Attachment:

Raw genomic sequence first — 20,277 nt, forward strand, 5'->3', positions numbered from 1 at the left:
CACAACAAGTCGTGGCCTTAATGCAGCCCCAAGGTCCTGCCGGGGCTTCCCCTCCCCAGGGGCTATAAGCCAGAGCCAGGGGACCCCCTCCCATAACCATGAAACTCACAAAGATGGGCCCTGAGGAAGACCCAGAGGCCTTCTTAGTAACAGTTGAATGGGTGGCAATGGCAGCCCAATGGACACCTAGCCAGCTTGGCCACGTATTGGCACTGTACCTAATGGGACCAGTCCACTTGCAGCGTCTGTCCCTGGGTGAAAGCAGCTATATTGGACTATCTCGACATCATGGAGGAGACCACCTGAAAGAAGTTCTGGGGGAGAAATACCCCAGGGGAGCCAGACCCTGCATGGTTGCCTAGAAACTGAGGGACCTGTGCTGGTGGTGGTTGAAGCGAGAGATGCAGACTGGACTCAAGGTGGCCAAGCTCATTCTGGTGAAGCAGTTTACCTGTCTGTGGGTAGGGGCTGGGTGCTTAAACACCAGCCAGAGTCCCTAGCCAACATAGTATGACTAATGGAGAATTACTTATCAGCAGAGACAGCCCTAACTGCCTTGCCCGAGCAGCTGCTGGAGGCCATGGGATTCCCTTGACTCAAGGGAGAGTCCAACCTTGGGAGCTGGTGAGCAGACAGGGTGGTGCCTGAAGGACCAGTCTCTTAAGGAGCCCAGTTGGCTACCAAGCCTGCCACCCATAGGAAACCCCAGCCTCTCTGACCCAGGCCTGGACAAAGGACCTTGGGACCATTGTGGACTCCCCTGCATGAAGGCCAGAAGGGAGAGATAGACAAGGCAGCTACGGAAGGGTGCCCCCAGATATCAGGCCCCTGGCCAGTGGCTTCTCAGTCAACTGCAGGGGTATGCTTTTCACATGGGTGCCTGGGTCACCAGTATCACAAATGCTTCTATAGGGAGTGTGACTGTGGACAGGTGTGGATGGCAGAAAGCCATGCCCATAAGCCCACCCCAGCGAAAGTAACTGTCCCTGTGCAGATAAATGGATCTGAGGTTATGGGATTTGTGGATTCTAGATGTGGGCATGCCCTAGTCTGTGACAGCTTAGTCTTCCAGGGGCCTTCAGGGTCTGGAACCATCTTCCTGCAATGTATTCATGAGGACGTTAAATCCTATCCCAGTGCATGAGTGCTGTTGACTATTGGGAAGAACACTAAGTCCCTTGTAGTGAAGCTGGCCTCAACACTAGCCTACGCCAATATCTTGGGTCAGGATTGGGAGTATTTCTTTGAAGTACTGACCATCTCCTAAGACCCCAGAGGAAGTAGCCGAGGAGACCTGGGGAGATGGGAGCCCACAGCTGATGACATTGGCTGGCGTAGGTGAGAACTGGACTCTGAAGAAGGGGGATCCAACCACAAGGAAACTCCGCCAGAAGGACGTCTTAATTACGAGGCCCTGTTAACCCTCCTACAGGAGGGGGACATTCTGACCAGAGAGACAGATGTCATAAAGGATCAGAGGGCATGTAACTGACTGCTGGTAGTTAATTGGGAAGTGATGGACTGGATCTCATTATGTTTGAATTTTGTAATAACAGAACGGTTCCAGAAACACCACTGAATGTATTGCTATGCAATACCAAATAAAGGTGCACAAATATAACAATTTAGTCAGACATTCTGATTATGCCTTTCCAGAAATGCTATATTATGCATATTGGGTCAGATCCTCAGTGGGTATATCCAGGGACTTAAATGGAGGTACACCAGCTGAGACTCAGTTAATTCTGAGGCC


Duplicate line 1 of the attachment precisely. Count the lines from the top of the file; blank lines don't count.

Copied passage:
Raw genomic sequence first — 20,277 nt, forward strand, 5'->3', positions numbered from 1 at the left: